So I finished my internship a few weeks ago, finished a big freelance illustration project and on the lookout for my next internship whilst working my portfolio. There’s always something to do, as soon as I get a bit of time I’m gonna hit the pile of design magazines I’ve been meaning to read…hopefully outside in the sun.

I think it’s high time I wrote about the exhibitions I visited back in April, I can’t believe it’s that long ago! In my previous internship, I and another intern girl was lucky enough to be sent by the MD to go on a day trip to visit exhibitions to take in a bit of inspiration. First the Design Museum’s Wim Crouwel and Brit Insurance Designs of the Year exhibitions, followed by ‘Roger That’ at Kemistry Gallery, and then a pop-in to ‘My Big Fat Royal Wedding’ at Maidenshop.

Dutch designer Wim Crouwel’s exhibition was a great inspiration for typography and grid layout design. The exhibition celebrate his career that spanned over 60 years! Wow. Unfortunately, no pictures were allowed. Here’s Crouwel’s interview with Crane TV to give you a bit of insight. It’s on to 3 July so hurry if you haven’t seen it.


The Brit Insurance Design of the Year nominations was also great- it’s great to see many different disciplines of design in one places and be amazed by the different ideas.

The winning Brit Insurance Design of the Year 2011 – the Plumen lightbulb which I’m sure everyone knows about. By British designer Samuel Wilkinson and product design company Hulger, it has a lovely shape and is a low-energy product!

Amplify Chandelier by Yves Behar/ Fuseproject for Swarwovski. These were stunning! Each paper shade only contained one swarovski crystal! Instead of many crystals used in one chandelier, this used one crystal and one LED light, resulting in multiple reflections and rainbow colour bursts. ‘Using low energy LEDs and FSC-certified paper shades, and produced using green energy, the lighting series is  as sustainable as it is beautiful.’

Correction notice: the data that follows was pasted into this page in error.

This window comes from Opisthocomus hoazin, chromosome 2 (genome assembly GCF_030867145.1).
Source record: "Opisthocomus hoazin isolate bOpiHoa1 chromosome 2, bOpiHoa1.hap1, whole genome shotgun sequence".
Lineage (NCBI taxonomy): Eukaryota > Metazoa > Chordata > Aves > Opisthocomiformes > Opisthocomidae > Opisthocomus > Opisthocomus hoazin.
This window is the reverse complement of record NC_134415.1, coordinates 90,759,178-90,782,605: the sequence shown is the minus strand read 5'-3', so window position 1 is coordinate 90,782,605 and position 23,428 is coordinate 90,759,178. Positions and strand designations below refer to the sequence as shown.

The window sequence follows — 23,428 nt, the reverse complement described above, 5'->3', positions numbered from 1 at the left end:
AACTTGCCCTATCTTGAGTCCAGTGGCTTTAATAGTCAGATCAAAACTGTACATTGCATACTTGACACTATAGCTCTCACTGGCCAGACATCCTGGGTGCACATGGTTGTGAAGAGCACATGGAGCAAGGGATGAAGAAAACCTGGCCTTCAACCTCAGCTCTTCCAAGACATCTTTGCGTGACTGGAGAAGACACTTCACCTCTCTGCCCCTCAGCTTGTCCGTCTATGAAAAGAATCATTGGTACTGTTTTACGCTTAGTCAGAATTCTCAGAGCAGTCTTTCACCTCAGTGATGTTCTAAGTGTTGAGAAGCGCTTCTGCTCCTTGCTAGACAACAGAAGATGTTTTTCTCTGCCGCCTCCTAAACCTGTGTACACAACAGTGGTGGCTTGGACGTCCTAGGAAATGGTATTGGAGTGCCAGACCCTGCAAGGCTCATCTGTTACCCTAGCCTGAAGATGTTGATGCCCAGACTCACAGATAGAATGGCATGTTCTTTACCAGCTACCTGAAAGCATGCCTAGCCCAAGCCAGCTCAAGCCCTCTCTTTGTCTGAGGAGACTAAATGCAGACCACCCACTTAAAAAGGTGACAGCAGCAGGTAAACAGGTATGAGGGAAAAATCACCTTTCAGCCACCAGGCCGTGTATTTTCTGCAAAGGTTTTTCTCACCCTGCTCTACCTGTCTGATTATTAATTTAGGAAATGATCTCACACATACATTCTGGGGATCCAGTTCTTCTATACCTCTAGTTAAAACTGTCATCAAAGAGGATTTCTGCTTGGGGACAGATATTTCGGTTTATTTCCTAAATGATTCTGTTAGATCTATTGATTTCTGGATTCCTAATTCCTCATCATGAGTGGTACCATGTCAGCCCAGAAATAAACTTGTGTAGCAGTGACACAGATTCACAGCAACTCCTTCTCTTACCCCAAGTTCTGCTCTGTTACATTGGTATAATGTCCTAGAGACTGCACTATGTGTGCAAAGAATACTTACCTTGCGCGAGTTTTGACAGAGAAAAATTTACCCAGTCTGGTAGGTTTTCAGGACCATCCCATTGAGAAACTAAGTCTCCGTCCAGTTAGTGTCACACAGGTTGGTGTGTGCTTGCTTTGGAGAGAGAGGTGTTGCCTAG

Concrete Canvas Shelters- Peter Brewin, William Crawford, Phillip Greer. Cheap, rapid and efficient design! the design combines an inflatable inner liner and an outer fabric impregnated with dry concrete powder. Once inflated, the curved surface is optimised for compressive loading and the outside layer simply needs water to make it harden. So basically shelters that only uses water and air for construction!

Design Criminals Edible Catalogue. Produced as a catalogue to accompany Sam Jacob’s exhibition Design Criminals at the Vienna MAK. The typographic slipcase is made of pastillage, pages are made from wafer printed with vegetable ink. Visitors at an evening event were invited to eat the catalogue – overthrowing the function of the catalogue, which in fact supported the exhibition’s subversive theme.

E-chromi. Wow! This is mind-blowing!

It’s a collaboration between designers and scientists in the new field of synthetic biology – bacteria were genetically engineered to secrete different coloured pigments – which can have all sorts of used for the future, for example you can use it to test if water is safe to drink (by turning red if they detect a toxin), by 2039 there maybe a probiotic yoghurt drink for cheap personalised disease monitoring!

Watch the video to understand it!

The ‘Roger That’ exhibition showcases a new interpretation of the Phonetic Alphabet by design studios Eat/Sleep/Work/Play, Inventory studio and Julia.’Playing on the code words assigned to the letters of the alphabet such as Zulu, Foxtrot and Oscar, each print in the exhibition exposes the often absurd and sometimes poetic connections between letter and code…his project brings together a suitably pan-global team of 3 boutique design studios based in London comprising of seven designers from France, England, Switzerland, Italy and Brazil. Each was responsible for four letters. United by their expertise in typography, and bringing their international heritage in lettering design and research to bear, Inventory Studio, ESW/P and Julia present a witty and imaginative visualization of the Phonetic Spelling Alphabet.’ I loved the colours of the posters – all posters were printed in two special Pantone colours. The exhibition made me somewhat cheeful.

On the downstairs floor of the Maiden Shop East End Prints have asked artists, illustrators and designers to produce prints loosely based around of the Royal Wedding. Some colourful charming works were on show.

A long day that left our creative minds refreshed!


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